(Continued from, “New Year—New Hope,” page 1)

everyone, based on that conversation. All I can offer is the recommendation that you find a way to maintain
or develop that conversation. Perhaps it might mean using that pressure of the New Year’s resolution to be
sure you are in church every Sunday without exception. Perhaps it might mean a real time for prayer or
meditation every day. Use that new calendar to remember and mark off the commitments you make to a
deeper understanding of the relationship you have with God.

(Continued from, “Whine,” page 1)

an altar wine are these two qualities: a first squeezing—our first and finest gifts are offered to God—and
its sweetness and purity. These are also attributes prominent in our understanding of God. One comment is
that the color isn’t red enough. The prevailing theology on that might be that we present to God the raw
material of God’s creation and it is then transformed into that which we need. Color and taste have little
bearing on God’s presence in this sacramental experience. Another comment has to do with the taste: “I
liked the port we used to use.” This is just as it was in the time of Jesus. There are/were many different va-
rieties of wine. What did Jesus use? What should we use? All open to speculation and the openness of our
Will we stay with the present wine? Perhaps. Will we return to the former type? Perhaps. The unintended
consequence in all this is that we are allowed to see God in a different way and asked to think about it. Let
me know some of these thoughts!

St. Paul’s Prayer List

We pray for those who are sick and in need: Cindy Robinson, Richard, Audrie & Aaron
Hegmon, Shelley Robinson, Grady & Dennis Letner, Clara Voges, Mason Hill, Lois
Caswell, June Wyatt, Dick Siebert, Carol, Judith Jones, Becky Chamberlain, Nancy His-
coe Clark, Charles Weaver, Ben Herbert, Chance Collins, Caroline Thomas and her par-
Prayer List ents, brothers & godparents, Betty Jensen, Dan Heany, Marsha & Skip Macholz, Gloria
Harvat, Jack Siebold, DakBai DakBai, Irene Jones, Mary Ann Kelley, Ed Farmer, Sally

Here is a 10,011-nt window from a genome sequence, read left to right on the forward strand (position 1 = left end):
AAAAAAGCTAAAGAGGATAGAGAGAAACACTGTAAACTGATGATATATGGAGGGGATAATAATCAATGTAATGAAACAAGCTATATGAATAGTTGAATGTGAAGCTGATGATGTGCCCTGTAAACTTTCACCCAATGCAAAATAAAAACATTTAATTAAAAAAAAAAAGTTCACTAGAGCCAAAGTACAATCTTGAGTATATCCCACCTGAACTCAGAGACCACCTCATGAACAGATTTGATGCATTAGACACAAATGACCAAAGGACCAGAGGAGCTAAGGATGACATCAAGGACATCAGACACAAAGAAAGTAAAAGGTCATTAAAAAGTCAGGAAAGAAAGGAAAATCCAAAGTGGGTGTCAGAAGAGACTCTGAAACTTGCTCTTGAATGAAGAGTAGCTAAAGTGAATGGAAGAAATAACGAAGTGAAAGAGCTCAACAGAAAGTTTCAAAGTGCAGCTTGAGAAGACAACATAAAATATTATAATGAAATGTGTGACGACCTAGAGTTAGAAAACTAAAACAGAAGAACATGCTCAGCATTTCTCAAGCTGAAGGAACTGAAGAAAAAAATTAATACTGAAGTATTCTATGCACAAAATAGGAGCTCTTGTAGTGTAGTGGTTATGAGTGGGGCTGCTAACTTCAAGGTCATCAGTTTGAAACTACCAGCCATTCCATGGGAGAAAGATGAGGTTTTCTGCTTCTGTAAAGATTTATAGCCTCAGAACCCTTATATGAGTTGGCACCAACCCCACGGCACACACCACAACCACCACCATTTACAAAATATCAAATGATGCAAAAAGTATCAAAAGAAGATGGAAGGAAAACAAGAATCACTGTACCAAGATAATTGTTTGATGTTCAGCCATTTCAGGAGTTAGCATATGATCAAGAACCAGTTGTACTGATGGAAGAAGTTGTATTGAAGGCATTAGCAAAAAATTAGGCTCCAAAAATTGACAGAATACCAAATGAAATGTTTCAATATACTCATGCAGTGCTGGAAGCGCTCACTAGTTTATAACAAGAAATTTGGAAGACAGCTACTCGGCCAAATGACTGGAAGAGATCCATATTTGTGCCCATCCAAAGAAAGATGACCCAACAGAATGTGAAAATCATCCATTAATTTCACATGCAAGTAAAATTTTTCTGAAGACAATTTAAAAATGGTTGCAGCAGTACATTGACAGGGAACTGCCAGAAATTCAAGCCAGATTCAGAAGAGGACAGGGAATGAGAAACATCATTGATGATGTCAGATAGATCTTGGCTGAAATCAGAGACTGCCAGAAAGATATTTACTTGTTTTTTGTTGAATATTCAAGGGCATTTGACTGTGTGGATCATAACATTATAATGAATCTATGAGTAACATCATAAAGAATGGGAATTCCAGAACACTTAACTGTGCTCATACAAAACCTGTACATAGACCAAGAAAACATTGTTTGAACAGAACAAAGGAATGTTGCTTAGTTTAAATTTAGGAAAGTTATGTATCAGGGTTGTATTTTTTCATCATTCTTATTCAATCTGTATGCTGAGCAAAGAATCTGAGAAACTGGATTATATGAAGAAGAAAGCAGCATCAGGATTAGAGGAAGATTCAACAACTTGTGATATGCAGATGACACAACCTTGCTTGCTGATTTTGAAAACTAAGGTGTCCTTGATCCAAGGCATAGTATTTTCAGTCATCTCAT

Engle, Ed Jones, Alice Jessop Lamb, Justin, Elizabeth, Barb Hacker, Andrew Astley, Mary Tuckey, Michael
Skinner, Ginny Bancroft, Darrick, Chris, Tom, Marcella Stachwick, and Leslie Hall
We pray for and remember those in the Military, serving in dangerous areas: Daniel Reno, Daniel Laurion
and Erika Harkness Barker
We pray for those expecting: Karen & Opuene Amachree, Rochelle & Stuart Cullum, Stacy & Cory Nelson,
Kristan & Christopher Chase, Justin & Jessica Leonard and Rachel & Jeff Bott
We celebrate the birth of Harrison James Cullum to Stuart & Rochelle Cullum
We pray for comfort for the family & friends of Robert Bancroft and Donna Letner, who recently passed
We celebrate the baptism of: Kellan Michael Broughton, Charles Leighton Ferguson, Rachel Elizabeth Fer-
guson, Dylan Christoper Koenemann, Heather Renee Koenemann, Alexander Robert McConnell, Michael
Skinner, Daphne Mae Such, Sohee Diane Such, Annie VanderMoere, Hannah Marie Henrys

Non Profit Org.

Permit 1621

St. Paul's Episcopal Church

Lansing Michigan
218 W. Ottawa
Lansing, MI 48933
Phone: 517-482-9454
Fax: 517-485-8621
Choir Room: 517-482-0369

The St. Paul’s News is a publication of St. Paul’s Episcopal

Church, Lansing Michigan.
St. Paul’s Episcopal Church Staff
The Very Rev. Dr. Gordon Weller, Rector
The Rev. Ronald C. Byrd, Sr., Curate
Dr. Stephen R. Lange, Minister of Music
Mr. William H. Fineout, Acting Deacon
Ms. Mary Rodeck, Assistant Minister of Music
Ms. Kathleen Johnson, Office Manager

St. Paul’s News Editorial Staff

Christine Caswell, Editor
Tom Shawver, Staff Writer
Helen Hiscoe, Proofreader
Lyn Zynda, Layout Editor

If you no longer wish to receive these mailings, please call the church office (517) 482-9454,
any time of the day or night and leave a message to be taken off our mailing list.